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Biennial of Textiles
Work´s title: Espiral de Fibonacci

Alonso Durán and Rosemary Golcher at the Inauguration Day of the Biennial of Textiles.

Work in Progress

Work in Progress

The Work´s Theme”

 After an analysis of the possibilities of combining the themes and techniques that both artists have been developing, the idea came up to use the leadwork “structure” in Rosemary´s work with the spiral geometry which Alonso has been studying for some time. Besides, this combination adapted itself perfectly to the “textile” concept Rosemary has given her work and the idea of natural growth represented by Fibonacci´s spiral. With this theme they found the ideal combination between a mathematical structure in Alonso´s work and the textile characteristic of Rosemary´s project.

 The name Fibonacci´s Spiral was denominated in honor to the 13th century Italian mathematician Leonardo de Pisa (Fibonacci), who defined the succession that carries his name, Fibonacci´s Succession (1, 1, 2, 3, 5, 8, 13, etc.), in which each element is the sum of the two previous numbers. It is a simple succession but has very interesting qualities.  The most recognized aspect is that the relation between two consecutive elements tends towards the well-known constant, Fi (F) = 1.618034 . . . This relation is known in the arts as the aureate proportion, or golden number.  If a spiral has a growth radius equivalent to Fi, the result is the logarithmic spiral or natural spiral, also known as the Fibonacci´s spiral.  The proportion of growth of this spiral is very frequent in nature.  It coincides with the form of growth of certain species of snails and some inflorescences (for example, the distribution of seeds in the sunflower or in pine-trees).  In the process of the plants´ growth (phyllotaxis), it is possible to recognize the Fibonacci sequence in the number of leaves produced by the stem.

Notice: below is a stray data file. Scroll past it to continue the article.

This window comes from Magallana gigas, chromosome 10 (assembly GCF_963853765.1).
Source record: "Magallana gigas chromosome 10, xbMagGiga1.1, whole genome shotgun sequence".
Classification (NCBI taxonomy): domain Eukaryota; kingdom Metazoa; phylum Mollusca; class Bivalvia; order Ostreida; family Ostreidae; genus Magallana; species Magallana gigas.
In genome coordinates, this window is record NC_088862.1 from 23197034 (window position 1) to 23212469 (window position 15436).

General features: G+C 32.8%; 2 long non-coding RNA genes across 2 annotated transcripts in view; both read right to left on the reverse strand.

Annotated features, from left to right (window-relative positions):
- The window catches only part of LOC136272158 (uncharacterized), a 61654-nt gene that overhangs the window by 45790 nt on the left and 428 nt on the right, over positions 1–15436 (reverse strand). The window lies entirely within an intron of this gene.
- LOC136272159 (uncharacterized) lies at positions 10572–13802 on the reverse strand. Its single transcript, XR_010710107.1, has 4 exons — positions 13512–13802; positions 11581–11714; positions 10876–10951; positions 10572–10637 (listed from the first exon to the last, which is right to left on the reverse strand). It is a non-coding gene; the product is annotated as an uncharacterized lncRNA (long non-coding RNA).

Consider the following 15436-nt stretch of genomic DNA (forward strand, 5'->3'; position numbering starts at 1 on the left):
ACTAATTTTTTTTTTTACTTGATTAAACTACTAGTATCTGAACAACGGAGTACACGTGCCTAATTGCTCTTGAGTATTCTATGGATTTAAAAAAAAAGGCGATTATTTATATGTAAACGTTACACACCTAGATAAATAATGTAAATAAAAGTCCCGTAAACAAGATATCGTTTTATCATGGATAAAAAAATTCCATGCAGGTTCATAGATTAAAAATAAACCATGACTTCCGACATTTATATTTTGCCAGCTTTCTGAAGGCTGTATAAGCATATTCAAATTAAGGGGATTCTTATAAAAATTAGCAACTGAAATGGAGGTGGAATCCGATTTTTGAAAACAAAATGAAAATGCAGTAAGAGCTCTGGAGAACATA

The theme was appropriate not only due to the fusion of the works of both artists; it also reflected the symbolism of an artistic idea going through the processes of gestation, growth and development. The work emerged naturally, as the meeting of two artistic minds, just like the fallen seed that germinates, unfolds and develops in space, following the lines of nature until its culmination, spreading out like a flower or a plant cluster closing their natural cycles of life.

-The Materials
In spite of the textile character of the biennial, the idea from the beginning was to think about non-conventional materials for this art.  Rosemary is a stained-glass artist as well, while Alonso studied engineering so that metal proved to be the natural choice when thinking through the materials for the project.  They used bronze rods, which are malleable but rigid enough to adjust the structure of the work, and copper wire, flexible and easy to handle, in order to “tie up” the bronze rod end bundles.  Welding the rods´ joints was considered at some point, but it proved to be preferable to interweave and sew them with the wires to maintain a sense of the textile. Finally, they put pieces of colored glass with numbers which coincided with the Fibonacci series to include the stained-glass concept and add to the work a touch of color and movement.

 -The Making of the Work
The first step was to produce a tentative design for the structure according to which all of the rods would reflect the form of a spiral. They bent the rods, one by one, following the pre-established pattern so that the rods came about regularly.  This process was long and tedious as they had to be sure of each spiral´s correct proportion.  Next they “tied up” the spirals in bundles according to the numbers in the Fibonacci series (5, 8, 13).  Various ways of combining the bundles were rehearsed until obtaining a satisfactory composition. They interwove and “tied up” the spirals with a single copper wire thread off the center and out so the structure would remain firm and artistically agreeable.  Last they stuck the irregular pieces of glass, harmoniously distributing them on top of the copper framework. The work is designed for hanging a certain distance from the wall, preferably white, the light aiming obliquely to emphasize the stained-glass concept and produce shadows on the wall that would augment the textile complexity and movement.